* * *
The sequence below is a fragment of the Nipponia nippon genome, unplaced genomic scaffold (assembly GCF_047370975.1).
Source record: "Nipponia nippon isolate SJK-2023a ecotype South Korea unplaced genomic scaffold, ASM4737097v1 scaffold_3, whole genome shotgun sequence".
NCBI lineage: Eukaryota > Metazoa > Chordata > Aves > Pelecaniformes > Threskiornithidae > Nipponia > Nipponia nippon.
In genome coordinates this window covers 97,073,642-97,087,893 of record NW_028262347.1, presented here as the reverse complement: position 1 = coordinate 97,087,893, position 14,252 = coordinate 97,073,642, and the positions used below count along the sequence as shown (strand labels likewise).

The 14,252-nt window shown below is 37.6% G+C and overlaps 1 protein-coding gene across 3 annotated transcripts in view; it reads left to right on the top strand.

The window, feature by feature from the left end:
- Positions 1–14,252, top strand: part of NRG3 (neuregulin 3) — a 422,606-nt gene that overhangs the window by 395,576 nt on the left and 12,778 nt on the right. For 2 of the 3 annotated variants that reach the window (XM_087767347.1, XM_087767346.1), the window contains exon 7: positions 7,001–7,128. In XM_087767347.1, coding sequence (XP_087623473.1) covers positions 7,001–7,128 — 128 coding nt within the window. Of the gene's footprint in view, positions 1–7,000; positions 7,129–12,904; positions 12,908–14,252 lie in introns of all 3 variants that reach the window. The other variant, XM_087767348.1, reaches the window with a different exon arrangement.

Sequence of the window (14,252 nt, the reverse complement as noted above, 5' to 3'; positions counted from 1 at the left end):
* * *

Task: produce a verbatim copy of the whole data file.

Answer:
The sequence below is a fragment of the Nipponia nippon genome, unplaced genomic scaffold (assembly GCF_047370975.1).
Source record: "Nipponia nippon isolate SJK-2023a ecotype South Korea unplaced genomic scaffold, ASM4737097v1 scaffold_3, whole genome shotgun sequence".
NCBI lineage: Eukaryota > Metazoa > Chordata > Aves > Pelecaniformes > Threskiornithidae > Nipponia > Nipponia nippon.
In genome coordinates this window covers 97,073,642-97,087,893 of record NW_028262347.1, presented here as the reverse complement: position 1 = coordinate 97,087,893, position 14,252 = coordinate 97,073,642, and the positions used below count along the sequence as shown (strand labels likewise).

The 14,252-nt window shown below is 37.6% G+C and overlaps 1 protein-coding gene across 3 annotated transcripts in view; it reads left to right on the top strand.

The window, feature by feature from the left end:
- Positions 1–14,252, top strand: part of NRG3 (neuregulin 3) — a 422,606-nt gene that overhangs the window by 395,576 nt on the left and 12,778 nt on the right. For 2 of the 3 annotated variants that reach the window (XM_087767347.1, XM_087767346.1), the window contains exon 7: positions 7,001–7,128. In XM_087767347.1, coding sequence (XP_087623473.1) covers positions 7,001–7,128 — 128 coding nt within the window. Of the gene's footprint in view, positions 1–7,000; positions 7,129–12,904; positions 12,908–14,252 lie in introns of all 3 variants that reach the window. The other variant, XM_087767348.1, reaches the window with a different exon arrangement.

Sequence of the window (14,252 nt, the reverse complement as noted above, 5' to 3'; positions counted from 1 at the left end):